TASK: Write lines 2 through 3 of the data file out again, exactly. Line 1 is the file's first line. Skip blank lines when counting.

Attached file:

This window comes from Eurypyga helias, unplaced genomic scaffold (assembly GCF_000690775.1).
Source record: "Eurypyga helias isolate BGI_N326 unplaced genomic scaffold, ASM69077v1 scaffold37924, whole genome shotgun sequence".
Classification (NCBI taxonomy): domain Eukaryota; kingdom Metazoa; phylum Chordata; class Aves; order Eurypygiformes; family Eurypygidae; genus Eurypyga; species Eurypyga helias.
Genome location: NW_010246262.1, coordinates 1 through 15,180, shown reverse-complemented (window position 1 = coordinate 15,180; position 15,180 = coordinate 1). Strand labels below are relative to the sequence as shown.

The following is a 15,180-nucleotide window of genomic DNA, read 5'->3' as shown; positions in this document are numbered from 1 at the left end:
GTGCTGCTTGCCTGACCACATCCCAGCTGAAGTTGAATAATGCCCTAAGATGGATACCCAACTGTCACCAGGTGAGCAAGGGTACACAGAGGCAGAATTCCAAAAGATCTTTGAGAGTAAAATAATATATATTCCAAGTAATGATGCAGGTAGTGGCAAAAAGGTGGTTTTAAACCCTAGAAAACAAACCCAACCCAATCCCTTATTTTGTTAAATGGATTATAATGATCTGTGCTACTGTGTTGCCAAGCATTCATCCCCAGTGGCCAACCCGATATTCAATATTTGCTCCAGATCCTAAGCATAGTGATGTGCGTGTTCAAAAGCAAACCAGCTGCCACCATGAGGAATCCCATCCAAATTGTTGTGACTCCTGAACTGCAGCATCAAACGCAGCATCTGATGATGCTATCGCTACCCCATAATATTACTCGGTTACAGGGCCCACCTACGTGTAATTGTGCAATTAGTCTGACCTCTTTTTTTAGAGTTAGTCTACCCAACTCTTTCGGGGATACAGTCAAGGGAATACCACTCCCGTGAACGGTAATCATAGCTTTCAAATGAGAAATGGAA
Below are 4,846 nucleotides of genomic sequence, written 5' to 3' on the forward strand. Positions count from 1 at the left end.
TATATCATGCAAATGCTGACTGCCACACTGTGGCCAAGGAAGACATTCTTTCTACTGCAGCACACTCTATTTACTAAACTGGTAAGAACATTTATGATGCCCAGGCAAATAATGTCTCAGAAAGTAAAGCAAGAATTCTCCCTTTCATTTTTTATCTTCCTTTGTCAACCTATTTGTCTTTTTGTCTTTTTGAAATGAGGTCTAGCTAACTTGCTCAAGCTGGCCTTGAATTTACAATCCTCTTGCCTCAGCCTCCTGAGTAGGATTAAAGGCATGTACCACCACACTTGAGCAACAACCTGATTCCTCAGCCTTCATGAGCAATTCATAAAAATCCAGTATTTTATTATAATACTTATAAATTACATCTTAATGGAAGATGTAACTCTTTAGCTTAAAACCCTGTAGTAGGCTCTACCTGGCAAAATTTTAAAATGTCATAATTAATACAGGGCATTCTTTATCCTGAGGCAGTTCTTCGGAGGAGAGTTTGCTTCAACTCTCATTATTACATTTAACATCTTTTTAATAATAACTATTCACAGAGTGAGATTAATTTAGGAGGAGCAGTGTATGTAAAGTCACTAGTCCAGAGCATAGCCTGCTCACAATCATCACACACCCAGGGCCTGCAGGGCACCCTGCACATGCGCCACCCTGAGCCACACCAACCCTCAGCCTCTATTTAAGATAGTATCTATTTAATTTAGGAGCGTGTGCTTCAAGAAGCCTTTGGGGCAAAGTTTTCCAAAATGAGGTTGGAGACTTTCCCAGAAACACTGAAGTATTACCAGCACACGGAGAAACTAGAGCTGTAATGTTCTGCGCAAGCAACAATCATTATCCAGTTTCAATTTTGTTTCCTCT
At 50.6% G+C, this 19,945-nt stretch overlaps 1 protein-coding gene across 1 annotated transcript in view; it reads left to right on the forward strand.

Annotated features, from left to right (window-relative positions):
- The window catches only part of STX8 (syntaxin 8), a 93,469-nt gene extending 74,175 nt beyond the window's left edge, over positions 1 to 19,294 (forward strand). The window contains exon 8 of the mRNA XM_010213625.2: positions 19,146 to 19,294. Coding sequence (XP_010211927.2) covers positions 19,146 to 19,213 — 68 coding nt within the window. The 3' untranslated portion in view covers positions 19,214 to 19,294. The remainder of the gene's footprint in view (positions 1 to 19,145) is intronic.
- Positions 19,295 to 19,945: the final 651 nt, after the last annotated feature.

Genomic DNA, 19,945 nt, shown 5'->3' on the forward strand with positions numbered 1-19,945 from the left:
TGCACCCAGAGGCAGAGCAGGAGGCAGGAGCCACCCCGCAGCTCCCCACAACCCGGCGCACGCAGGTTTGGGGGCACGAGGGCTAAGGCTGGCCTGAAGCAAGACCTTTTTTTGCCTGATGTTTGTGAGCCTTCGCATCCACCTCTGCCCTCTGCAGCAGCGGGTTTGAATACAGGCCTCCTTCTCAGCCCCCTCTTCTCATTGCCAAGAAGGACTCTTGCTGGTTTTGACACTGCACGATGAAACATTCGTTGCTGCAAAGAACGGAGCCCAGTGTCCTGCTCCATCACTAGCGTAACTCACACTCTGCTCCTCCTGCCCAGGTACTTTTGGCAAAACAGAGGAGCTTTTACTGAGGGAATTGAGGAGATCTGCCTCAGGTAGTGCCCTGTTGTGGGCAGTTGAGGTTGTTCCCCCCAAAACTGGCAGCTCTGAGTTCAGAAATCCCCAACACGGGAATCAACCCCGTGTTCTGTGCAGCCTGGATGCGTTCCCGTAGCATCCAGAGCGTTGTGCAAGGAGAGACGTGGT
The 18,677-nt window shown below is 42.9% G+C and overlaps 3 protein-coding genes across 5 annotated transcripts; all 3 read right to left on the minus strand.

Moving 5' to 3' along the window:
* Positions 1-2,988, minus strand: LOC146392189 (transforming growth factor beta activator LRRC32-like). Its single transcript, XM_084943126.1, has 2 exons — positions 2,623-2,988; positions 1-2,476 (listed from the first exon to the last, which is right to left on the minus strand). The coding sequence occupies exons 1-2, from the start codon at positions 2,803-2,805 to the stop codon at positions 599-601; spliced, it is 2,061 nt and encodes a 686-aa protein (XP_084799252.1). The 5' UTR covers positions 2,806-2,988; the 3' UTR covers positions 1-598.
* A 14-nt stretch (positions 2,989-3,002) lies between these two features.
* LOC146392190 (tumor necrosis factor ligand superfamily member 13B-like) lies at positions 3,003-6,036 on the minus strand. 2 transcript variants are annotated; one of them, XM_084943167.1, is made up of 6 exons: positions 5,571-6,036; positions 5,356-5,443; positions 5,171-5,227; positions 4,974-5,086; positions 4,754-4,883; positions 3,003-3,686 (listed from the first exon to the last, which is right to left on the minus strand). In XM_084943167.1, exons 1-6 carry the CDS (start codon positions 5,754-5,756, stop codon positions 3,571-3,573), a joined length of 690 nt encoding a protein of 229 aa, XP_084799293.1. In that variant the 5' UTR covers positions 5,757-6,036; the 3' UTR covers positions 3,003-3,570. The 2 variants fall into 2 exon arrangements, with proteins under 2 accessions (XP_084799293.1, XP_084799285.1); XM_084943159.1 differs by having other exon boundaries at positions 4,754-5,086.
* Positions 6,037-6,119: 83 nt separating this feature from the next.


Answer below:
Source record: "Eurypyga helias isolate BGI_N326 unplaced genomic scaffold, ASM69077v1 scaffold37924, whole genome shotgun sequence".
Classification (NCBI taxonomy): domain Eukaryota; kingdom Metazoa; phylum Chordata; class Aves; order Eurypygiformes; family Eurypygidae; genus Eurypyga; species Eurypyga helias.